Everyone who knew of the "Intimidator" has a story to tell. Whether it is of his famous "pass in the grass," his numerous victories, or his only trip to victory lane, at the Daytona 500 after so many second-place finishes and almosts, each story is unique and cherished.
"My fondest memory was when Earnhardt won the Daytona 500 for the first time. I can remember the joy on his face when he climbed up on the top of his #3 Chevy," said junior Kelli Fitzpatrick.
A man who walked away from his numerous crashes in his racing career and who seemed bullet-proof could not walk away from last Sunday's crash. Earnhardt leaves behind family, adoring fans and a legacy that will live forever in the hearts of many.
"Dale Earnhardt was truly a competitive spirit that made racing exciting to watch. He will be sorely missed," said senior Jonathon Cole.


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Celebrating FFA
BY ASHLEY MULLINS
The week of Feb. 12 -16 was "Celebrate National FFA Week."
All week long there were activities planned to get the students involved in FFA.
On Monday, students had a chance to guess the weight of a rabbit during lunch. Tuesday, as you walked down the hall you saw camouflage - it was camouflage and "guess the weight of the pig" day.
Overalls were everywhere on Wednesday as students participated in Overall Day and tried to guess the number of seeds in a jar.
Thursday was FFA jacket and "guess the weight of the calves" day.
Friday was everybody's favorite day of the week. The annual Milk Chugging Contest was held during all four lunch shifts.
It was also FFA t-shirt day.
All the winners of the daily contests got prizes and the milk-chugging winner got a steak dinner provided by the FFA.
It was a fun-filled week for everyone involved.

College without scholarships would be no college at all
BY SARA DUCEATT
As the end of the year nears, seniors begin the long process of choosing a postsecondary school. With the decision many students have to consider how to pay for furthering their education. Financial aid is an important part of attending college. Some schools have high tuition, and these fees can be out of reach to the students who do not have help with the costs. The stress of balancing full-time college classes and a job to pay for them have considerably damaged the person's grades and job.
Many scholarships are offered through companies and programs. Students have access to these scholarships through their school counselors and Internet connections. High school seniors can apply for scholarships and by meeting the requirements they can be rewarded as much money for college as the company or program sees fit or designates.
Some scholarships are designed for certain colleges or programs of study. Companies, like Farm Bureau, designate awards for agricultural-bound students. Other companies, like Jackson EMC, award scholarships for certain colleges like Gainesville College. Many programs award students capital for being actively involved in their school and community. Seniors involved in leadership activities are eligible for other scholarships and grants.
Web sites such as www.fastweb.com give seniors the opportunity to receive daily e-mail notices when a scholarship has become available to them. FastWeb and many other sites offer a form to fill out based on the student's personal information. This form allows the company to narrow down the list of available scholarships to fit each person.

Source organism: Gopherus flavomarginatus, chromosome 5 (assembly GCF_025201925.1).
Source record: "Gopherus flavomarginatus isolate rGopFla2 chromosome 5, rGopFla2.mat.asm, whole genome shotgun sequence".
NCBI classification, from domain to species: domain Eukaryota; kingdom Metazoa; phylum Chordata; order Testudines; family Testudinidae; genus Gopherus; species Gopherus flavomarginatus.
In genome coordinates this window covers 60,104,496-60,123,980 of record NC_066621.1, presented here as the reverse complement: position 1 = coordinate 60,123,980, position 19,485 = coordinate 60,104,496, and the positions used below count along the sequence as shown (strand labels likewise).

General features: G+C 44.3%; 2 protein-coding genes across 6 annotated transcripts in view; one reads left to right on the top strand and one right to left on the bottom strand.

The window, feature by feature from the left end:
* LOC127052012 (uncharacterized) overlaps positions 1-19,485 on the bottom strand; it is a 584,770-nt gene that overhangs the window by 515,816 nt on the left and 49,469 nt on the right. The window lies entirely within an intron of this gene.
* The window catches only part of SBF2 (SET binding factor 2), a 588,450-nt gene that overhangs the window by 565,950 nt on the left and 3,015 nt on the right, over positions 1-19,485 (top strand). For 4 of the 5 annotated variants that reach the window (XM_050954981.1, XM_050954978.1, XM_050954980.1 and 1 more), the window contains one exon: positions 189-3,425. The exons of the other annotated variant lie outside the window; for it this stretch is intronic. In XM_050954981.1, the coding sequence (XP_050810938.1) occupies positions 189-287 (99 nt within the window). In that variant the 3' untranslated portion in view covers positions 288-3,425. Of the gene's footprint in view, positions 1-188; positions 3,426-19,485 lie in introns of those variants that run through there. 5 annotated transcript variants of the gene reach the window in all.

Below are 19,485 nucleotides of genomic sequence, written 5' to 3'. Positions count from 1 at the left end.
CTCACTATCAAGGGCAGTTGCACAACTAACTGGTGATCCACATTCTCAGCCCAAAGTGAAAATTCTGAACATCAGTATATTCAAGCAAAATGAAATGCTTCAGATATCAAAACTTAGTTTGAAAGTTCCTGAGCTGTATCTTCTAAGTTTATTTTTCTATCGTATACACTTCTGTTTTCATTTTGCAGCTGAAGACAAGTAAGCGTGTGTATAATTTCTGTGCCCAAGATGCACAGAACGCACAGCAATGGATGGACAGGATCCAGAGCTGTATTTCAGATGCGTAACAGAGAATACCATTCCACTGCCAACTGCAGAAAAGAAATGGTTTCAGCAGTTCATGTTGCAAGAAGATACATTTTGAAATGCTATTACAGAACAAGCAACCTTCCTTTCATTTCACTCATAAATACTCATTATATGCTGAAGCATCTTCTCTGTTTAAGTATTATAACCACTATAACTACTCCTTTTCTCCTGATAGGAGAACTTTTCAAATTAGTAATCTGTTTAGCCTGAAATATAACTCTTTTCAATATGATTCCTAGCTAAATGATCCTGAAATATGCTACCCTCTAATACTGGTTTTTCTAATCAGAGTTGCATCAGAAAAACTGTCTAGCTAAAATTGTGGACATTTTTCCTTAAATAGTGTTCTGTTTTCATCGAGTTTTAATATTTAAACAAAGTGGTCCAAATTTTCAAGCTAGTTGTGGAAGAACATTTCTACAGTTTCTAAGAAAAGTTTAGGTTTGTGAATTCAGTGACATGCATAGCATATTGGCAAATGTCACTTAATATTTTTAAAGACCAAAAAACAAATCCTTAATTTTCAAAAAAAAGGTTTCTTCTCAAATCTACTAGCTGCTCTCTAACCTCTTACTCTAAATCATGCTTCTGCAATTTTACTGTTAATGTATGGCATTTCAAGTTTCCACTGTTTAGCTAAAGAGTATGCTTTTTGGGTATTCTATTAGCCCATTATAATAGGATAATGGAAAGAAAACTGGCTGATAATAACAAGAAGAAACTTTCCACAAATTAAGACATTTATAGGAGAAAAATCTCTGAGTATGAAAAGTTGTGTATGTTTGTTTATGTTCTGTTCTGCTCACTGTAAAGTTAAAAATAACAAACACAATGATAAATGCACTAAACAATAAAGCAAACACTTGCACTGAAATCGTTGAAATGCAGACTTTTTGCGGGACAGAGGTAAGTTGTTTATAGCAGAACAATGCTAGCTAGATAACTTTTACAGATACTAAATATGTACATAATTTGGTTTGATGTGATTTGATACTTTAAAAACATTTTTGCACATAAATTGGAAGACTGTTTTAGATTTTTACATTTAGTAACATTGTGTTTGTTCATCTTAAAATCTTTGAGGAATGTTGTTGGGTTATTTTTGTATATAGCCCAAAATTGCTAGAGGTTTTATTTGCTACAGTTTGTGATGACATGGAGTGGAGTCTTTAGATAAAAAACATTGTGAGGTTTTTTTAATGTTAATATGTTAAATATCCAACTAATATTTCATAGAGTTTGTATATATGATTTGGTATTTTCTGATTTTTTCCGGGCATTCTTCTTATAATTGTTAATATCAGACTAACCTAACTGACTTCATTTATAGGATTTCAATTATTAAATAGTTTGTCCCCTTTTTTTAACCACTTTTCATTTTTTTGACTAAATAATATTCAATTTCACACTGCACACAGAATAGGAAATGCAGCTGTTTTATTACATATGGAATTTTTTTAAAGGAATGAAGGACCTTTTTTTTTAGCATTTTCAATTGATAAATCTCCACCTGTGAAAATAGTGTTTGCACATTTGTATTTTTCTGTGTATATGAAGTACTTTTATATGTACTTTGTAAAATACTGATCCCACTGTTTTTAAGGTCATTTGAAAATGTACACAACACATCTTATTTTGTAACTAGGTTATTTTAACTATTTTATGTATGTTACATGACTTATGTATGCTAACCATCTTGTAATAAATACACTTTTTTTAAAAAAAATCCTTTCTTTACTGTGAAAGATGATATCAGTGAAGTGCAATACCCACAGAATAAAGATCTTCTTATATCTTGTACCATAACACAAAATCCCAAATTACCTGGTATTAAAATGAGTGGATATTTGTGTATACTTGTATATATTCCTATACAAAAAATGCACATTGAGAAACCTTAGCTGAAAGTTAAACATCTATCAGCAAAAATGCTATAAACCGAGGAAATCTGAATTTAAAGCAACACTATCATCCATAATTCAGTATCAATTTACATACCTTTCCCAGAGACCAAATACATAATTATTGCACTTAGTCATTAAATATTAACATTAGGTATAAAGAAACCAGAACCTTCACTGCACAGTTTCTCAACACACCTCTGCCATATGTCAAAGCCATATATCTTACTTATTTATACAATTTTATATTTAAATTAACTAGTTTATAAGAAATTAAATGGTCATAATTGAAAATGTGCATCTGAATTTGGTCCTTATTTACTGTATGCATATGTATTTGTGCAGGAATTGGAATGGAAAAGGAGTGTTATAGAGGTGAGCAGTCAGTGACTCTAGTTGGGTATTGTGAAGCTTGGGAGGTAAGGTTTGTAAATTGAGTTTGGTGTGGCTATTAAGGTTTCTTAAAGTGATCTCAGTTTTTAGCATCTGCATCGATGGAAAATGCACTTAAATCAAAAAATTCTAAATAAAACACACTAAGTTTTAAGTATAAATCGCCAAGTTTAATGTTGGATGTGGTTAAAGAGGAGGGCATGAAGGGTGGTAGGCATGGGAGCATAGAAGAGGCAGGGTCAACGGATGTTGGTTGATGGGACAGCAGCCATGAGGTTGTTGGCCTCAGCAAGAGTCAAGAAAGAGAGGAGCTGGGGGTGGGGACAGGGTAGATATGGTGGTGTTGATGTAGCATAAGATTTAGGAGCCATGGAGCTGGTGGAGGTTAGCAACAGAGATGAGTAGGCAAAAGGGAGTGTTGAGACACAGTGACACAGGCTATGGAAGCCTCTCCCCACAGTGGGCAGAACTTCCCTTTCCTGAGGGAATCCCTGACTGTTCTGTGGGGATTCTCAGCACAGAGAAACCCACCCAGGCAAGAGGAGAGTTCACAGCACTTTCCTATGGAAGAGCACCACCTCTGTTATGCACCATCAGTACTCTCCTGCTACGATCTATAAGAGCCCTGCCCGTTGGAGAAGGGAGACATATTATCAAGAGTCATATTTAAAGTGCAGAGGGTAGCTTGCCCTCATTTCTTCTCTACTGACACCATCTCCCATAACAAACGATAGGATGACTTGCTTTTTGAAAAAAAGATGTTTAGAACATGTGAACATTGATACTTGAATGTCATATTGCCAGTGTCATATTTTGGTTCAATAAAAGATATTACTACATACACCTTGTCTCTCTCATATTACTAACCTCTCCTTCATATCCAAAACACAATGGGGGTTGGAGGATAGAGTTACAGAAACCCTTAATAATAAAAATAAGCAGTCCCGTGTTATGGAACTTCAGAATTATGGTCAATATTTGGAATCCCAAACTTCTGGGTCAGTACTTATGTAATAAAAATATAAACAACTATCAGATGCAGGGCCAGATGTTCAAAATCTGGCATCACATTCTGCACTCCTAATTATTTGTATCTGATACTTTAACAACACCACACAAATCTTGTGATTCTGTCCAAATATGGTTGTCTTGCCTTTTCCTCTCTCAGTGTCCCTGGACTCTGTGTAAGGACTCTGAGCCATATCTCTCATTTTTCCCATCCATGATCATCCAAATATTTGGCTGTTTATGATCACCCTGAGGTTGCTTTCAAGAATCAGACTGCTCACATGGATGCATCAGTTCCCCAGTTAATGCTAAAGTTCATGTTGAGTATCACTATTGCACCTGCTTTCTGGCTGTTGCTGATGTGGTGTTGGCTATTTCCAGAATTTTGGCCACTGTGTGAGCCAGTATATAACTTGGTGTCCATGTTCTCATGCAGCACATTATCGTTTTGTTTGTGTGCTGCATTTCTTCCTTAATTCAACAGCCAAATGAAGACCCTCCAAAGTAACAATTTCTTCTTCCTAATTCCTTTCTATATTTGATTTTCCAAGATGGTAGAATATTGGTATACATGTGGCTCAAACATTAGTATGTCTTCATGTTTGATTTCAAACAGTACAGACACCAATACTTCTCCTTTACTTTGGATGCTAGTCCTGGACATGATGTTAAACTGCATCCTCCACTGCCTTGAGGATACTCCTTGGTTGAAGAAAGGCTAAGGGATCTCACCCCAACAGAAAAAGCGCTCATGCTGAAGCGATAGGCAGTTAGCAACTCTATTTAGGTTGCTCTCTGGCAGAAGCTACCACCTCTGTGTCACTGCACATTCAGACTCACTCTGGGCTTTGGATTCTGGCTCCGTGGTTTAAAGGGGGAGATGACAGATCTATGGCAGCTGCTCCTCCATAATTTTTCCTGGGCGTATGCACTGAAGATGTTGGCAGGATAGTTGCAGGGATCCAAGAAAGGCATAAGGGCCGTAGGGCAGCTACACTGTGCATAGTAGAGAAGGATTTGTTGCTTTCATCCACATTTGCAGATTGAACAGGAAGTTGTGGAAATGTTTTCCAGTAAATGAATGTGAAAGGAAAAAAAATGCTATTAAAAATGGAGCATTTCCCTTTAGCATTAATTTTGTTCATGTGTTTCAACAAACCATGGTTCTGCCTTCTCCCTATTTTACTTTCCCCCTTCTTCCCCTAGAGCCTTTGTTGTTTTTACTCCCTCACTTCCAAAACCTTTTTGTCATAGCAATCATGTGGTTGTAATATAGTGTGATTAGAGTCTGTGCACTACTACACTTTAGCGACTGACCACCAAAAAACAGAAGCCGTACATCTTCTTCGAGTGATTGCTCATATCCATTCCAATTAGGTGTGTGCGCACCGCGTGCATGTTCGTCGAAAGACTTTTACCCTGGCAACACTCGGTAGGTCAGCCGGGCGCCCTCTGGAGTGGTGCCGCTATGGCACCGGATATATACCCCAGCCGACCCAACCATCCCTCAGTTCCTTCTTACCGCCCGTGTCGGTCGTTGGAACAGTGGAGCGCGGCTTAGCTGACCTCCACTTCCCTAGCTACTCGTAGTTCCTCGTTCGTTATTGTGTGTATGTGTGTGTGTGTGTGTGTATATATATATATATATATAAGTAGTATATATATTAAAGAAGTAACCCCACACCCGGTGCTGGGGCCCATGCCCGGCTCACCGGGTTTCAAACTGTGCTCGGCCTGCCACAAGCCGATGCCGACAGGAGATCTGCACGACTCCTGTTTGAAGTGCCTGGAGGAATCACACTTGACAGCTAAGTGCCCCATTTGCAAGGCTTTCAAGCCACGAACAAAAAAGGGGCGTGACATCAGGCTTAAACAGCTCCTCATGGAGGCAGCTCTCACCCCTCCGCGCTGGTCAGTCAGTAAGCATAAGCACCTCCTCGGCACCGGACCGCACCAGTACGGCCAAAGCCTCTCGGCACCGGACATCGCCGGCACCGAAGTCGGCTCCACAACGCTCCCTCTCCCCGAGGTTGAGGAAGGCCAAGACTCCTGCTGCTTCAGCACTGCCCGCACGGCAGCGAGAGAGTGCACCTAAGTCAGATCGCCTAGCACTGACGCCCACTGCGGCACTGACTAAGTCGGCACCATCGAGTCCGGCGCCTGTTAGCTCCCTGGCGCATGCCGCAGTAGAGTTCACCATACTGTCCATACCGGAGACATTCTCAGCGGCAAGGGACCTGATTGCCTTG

The key to finding the financial help needed is to start early and find what is best for you. Students should be encouraged to learn more about the money it takes to attend a post-secondary school. Applying for scholarships, financial aid, and student loans can help out with the rising cost of colleges and technical schools.


Y-Club visits pediatrics
BY VANESSA KIRK
Y-Club always stays busy. Every month they have a school and a community project.
There are chairpersons for each project area. Melissa Austin is the community project chairperson. This is an important job, because she is in charge of coming up with ideas for new projects each month. The January community project was visiting children in the pediatric ward of St. Mary's Hospital.
Prior to the trip to the hospital, several Y-Club members prepared goody bags to give to the kids in pediatrics. Y-Club members then left after school one day to go to the hospital. When they got to the pediatrics ward there were no kids there, so they left the goody bags for kids who will be coming into pediatrics in the future.
"Although we didn't get to talk to any little kids, I am sure that the goody bags will be a nice welcoming gift for kids coming into pediatrics, and that in itself gives me an awsome feeling inside because it will ease their fear of the hospital," Melissa said.
If you have any ideas for community projects, or if you have an organization that could use a little community help, please contact the Y-Club. All suggestions would be appreciated.


A new addition to MCHS
BY JENNIFER BRYANT
Mr. Stanley Pruitt is a welcome new addition at MCHS. This is his first year teaching.
Mr. Pruitt, who worked in his own construction business for the past 20 years, decided to find more time to spend with his family. Teaching enables him to share holidays, spring break, and summers with his wife Kathy, who is the curriculum director for Madison County Schools, and his children. His son, Thad, is a freshman at MCHS, and his daughter, Priscilla, is a fourth grader at Danielsville Elementary.
When asked about how he feels about teaching, Mr. Pruitt said, "I enjoy my job. I love every minute of it."
A student of Mr. Pruitt's, sophomore Josh Chandler, said, "He's a cool teacher who enjoys working with his students."